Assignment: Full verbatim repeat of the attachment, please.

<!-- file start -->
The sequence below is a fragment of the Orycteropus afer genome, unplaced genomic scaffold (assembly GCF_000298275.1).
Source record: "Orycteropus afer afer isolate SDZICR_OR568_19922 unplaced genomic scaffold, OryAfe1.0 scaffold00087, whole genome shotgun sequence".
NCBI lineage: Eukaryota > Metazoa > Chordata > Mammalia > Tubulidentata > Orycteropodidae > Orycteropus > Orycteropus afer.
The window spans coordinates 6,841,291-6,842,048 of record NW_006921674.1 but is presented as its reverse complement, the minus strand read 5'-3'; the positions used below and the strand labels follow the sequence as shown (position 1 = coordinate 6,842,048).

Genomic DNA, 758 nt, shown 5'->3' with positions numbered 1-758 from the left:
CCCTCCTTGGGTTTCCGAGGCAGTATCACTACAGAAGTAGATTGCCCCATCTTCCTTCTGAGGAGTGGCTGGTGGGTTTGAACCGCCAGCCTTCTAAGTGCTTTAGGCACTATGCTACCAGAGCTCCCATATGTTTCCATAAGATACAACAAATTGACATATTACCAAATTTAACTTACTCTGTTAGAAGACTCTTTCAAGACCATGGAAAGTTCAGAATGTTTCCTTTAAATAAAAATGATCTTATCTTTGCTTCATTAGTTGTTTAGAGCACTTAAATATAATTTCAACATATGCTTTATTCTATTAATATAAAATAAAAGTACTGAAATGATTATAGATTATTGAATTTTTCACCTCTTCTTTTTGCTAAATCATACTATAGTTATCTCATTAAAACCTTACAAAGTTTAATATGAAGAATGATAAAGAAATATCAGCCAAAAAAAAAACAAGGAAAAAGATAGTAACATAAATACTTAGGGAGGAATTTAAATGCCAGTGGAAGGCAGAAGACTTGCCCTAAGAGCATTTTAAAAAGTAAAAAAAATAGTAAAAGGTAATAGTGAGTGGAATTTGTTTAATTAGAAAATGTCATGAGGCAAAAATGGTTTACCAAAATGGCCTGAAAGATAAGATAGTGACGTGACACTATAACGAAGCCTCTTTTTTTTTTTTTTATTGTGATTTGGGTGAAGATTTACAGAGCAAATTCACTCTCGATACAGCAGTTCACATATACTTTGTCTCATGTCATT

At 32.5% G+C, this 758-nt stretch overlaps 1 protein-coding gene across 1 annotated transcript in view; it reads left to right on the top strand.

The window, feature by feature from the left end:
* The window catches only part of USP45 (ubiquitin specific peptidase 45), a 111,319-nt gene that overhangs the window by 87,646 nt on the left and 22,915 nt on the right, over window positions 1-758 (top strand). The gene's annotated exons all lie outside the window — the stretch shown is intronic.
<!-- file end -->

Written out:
The sequence below is a fragment of the Orycteropus afer genome, unplaced genomic scaffold (assembly GCF_000298275.1).
Source record: "Orycteropus afer afer isolate SDZICR_OR568_19922 unplaced genomic scaffold, OryAfe1.0 scaffold00087, whole genome shotgun sequence".
NCBI lineage: Eukaryota > Metazoa > Chordata > Mammalia > Tubulidentata > Orycteropodidae > Orycteropus > Orycteropus afer.
The window spans coordinates 6,841,291-6,842,048 of record NW_006921674.1 but is presented as its reverse complement, the minus strand read 5'-3'; the positions used below and the strand labels follow the sequence as shown (position 1 = coordinate 6,842,048).

Genomic DNA, 758 nt, shown 5'->3' with positions numbered 1-758 from the left:
CCCTCCTTGGGTTTCCGAGGCAGTATCACTACAGAAGTAGATTGCCCCATCTTCCTTCTGAGGAGTGGCTGGTGGGTTTGAACCGCCAGCCTTCTAAGTGCTTTAGGCACTATGCTACCAGAGCTCCCATATGTTTCCATAAGATACAACAAATTGACATATTACCAAATTTAACTTACTCTGTTAGAAGACTCTTTCAAGACCATGGAAAGTTCAGAATGTTTCCTTTAAATAAAAATGATCTTATCTTTGCTTCATTAGTTGTTTAGAGCACTTAAATATAATTTCAACATATGCTTTATTCTATTAATATAAAATAAAAGTACTGAAATGATTATAGATTATTGAATTTTTCACCTCTTCTTTTTGCTAAATCATACTATAGTTATCTCATTAAAACCTTACAAAGTTTAATATGAAGAATGATAAAGAAATATCAGCCAAAAAAAAAACAAGGAAAAAGATAGTAACATAAATACTTAGGGAGGAATTTAAATGCCAGTGGAAGGCAGAAGACTTGCCCTAAGAGCATTTTAAAAAGTAAAAAAAATAGTAAAAGGTAATAGTGAGTGGAATTTGTTTAATTAGAAAATGTCATGAGGCAAAAATGGTTTACCAAAATGGCCTGAAAGATAAGATAGTGACGTGACACTATAACGAAGCCTCTTTTTTTTTTTTTTATTGTGATTTGGGTGAAGATTTACAGAGCAAATTCACTCTCGATACAGCAGTTCACATATACTTTGTCTCATGTCATT

At 32.5% G+C, this 758-nt stretch overlaps 1 protein-coding gene across 1 annotated transcript in view; it reads left to right on the top strand.

The window, feature by feature from the left end:
* The window catches only part of USP45 (ubiquitin specific peptidase 45), a 111,319-nt gene that overhangs the window by 87,646 nt on the left and 22,915 nt on the right, over window positions 1-758 (top strand). The gene's annotated exons all lie outside the window — the stretch shown is intronic.